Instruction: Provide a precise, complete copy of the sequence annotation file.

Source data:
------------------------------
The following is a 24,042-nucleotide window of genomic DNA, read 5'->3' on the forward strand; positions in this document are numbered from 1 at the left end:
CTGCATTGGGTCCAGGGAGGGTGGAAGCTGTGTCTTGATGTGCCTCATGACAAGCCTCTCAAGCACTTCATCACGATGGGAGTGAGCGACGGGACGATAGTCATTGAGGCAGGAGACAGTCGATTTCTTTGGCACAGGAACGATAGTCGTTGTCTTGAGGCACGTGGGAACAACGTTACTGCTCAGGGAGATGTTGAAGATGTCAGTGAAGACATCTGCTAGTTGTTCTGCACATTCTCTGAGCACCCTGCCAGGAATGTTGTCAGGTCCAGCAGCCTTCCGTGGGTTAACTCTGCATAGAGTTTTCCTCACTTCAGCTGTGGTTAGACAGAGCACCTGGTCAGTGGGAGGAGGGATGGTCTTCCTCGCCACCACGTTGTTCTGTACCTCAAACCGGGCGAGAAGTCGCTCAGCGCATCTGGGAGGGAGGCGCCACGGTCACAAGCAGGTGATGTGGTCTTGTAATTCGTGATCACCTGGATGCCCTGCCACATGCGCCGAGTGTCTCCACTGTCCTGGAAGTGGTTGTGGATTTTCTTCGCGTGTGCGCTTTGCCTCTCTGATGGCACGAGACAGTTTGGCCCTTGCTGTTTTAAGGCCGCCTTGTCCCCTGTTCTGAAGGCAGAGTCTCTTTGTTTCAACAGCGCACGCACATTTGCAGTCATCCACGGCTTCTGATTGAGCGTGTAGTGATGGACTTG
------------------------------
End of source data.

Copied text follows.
The following is a 24,042-nucleotide window of genomic DNA, read 5'->3' on the forward strand; positions in this document are numbered from 1 at the left end:
CTGCATTGGGTCCAGGGAGGGTGGAAGCTGTGTCTTGATGTGCCTCATGACAAGCCTCTCAAGCACTTCATCACGATGGGAGTGAGCGACGGGACGATAGTCATTGAGGCAGGAGACAGTCGATTTCTTTGGCACAGGAACGATAGTCGTTGTCTTGAGGCACGTGGGAACAACGTTACTGCTCAGGGAGATGTTGAAGATGTCAGTGAAGACATCTGCTAGTTGTTCTGCACATTCTCTGAGCACCCTGCCAGGAATGTTGTCAGGTCCAGCAGCCTTCCGTGGGTTAACTCTGCATAGAGTTTTCCTCACTTCAGCTGTGGTTAGACAGAGCACCTGGTCAGTGGGAGGAGGGATGGTCTTCCTCGCCACCACGTTGTTCTGTACCTCAAACCGGGCGAGAAGTCGCTCAGCGCATCTGGGAGGGAGGCGCCACGGTCACAAGCAGGTGATGTGGTCTTGTAATTCGTGATCACCTGGATGCCCTGCCACATGCGCCGAGTGTCTCCACTGTCCTGGAAGTGGTTGTGGATTTTCTTCGCGTGTGCGCTTTGCCTCTCTGATGGCACGAGACAGTTTGGCCCTTGCTGTTTTAAGGCCGCCTTGTCCCCTGTTCTGAAGGCAGAGTCTCTTTGTTTCAACAGCGCACGCACATTTGCAGTCATCCACGGCTTCTGATTGAGCGTGTAGTGATGGACTTG